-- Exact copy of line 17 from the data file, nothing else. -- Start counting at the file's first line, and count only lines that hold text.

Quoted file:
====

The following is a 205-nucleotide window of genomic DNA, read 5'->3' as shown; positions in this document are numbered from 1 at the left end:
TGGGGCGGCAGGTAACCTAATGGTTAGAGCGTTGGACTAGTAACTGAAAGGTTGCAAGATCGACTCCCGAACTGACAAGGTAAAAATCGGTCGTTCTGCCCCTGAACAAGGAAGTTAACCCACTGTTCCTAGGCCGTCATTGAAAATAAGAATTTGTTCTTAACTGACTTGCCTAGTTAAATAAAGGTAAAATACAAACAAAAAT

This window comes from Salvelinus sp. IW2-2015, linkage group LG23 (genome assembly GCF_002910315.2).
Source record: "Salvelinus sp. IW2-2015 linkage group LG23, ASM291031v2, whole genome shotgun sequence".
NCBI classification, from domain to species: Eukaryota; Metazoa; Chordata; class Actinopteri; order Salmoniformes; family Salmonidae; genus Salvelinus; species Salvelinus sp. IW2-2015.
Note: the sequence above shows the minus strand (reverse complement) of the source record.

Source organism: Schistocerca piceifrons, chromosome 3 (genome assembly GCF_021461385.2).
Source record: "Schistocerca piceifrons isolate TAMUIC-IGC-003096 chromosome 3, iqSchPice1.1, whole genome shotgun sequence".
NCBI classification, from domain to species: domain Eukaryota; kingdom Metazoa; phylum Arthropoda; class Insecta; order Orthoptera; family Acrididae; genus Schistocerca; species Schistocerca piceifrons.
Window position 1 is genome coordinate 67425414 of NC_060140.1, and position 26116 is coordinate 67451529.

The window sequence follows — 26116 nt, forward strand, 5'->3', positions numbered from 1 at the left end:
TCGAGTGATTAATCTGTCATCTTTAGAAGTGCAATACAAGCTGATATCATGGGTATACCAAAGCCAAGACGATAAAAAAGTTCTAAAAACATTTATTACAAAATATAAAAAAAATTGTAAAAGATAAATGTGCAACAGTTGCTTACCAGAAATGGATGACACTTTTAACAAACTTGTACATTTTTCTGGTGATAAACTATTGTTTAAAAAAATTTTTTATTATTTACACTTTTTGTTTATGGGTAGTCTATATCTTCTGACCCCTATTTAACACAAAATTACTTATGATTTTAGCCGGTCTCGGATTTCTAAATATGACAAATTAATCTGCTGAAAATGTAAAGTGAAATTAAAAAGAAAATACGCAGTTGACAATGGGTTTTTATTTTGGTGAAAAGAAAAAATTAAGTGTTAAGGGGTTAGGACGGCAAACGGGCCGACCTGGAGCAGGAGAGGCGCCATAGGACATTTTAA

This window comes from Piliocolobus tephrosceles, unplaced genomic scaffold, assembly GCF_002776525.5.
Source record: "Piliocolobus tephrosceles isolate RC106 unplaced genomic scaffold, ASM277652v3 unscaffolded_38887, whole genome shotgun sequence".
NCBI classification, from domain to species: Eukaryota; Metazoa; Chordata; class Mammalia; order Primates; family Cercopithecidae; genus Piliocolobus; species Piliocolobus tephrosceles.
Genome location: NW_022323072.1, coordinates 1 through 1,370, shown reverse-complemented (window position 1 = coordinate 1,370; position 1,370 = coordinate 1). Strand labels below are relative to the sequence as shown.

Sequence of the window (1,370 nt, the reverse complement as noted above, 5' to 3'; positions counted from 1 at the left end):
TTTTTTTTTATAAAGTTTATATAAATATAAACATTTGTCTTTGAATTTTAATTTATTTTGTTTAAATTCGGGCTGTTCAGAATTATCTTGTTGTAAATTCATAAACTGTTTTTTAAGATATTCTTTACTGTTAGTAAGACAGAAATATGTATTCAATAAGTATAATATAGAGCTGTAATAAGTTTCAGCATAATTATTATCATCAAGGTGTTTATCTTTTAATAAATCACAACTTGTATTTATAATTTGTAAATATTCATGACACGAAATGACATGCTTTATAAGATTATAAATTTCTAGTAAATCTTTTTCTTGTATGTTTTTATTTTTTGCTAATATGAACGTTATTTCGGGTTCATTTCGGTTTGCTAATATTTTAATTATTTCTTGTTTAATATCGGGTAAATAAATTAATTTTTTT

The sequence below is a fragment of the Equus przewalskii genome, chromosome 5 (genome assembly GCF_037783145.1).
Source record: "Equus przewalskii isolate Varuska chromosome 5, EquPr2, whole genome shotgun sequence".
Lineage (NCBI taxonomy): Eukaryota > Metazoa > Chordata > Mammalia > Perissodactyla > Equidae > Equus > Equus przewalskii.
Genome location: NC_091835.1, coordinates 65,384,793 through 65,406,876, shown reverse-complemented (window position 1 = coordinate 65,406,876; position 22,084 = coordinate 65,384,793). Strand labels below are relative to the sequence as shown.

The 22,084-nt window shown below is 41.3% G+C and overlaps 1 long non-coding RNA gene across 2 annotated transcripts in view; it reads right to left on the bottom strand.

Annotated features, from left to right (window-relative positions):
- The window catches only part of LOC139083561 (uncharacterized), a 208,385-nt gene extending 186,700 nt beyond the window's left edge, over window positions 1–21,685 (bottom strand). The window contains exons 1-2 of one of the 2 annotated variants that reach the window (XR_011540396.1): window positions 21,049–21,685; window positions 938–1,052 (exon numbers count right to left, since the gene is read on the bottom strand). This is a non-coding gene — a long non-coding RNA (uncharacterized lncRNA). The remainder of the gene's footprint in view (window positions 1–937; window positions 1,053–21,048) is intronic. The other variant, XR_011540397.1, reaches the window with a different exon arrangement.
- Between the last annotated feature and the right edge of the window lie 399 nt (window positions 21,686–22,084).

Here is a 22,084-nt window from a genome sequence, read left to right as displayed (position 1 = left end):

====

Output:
Sequence of the window (1,370 nt, the reverse complement as noted above, 5' to 3'; positions counted from 1 at the left end):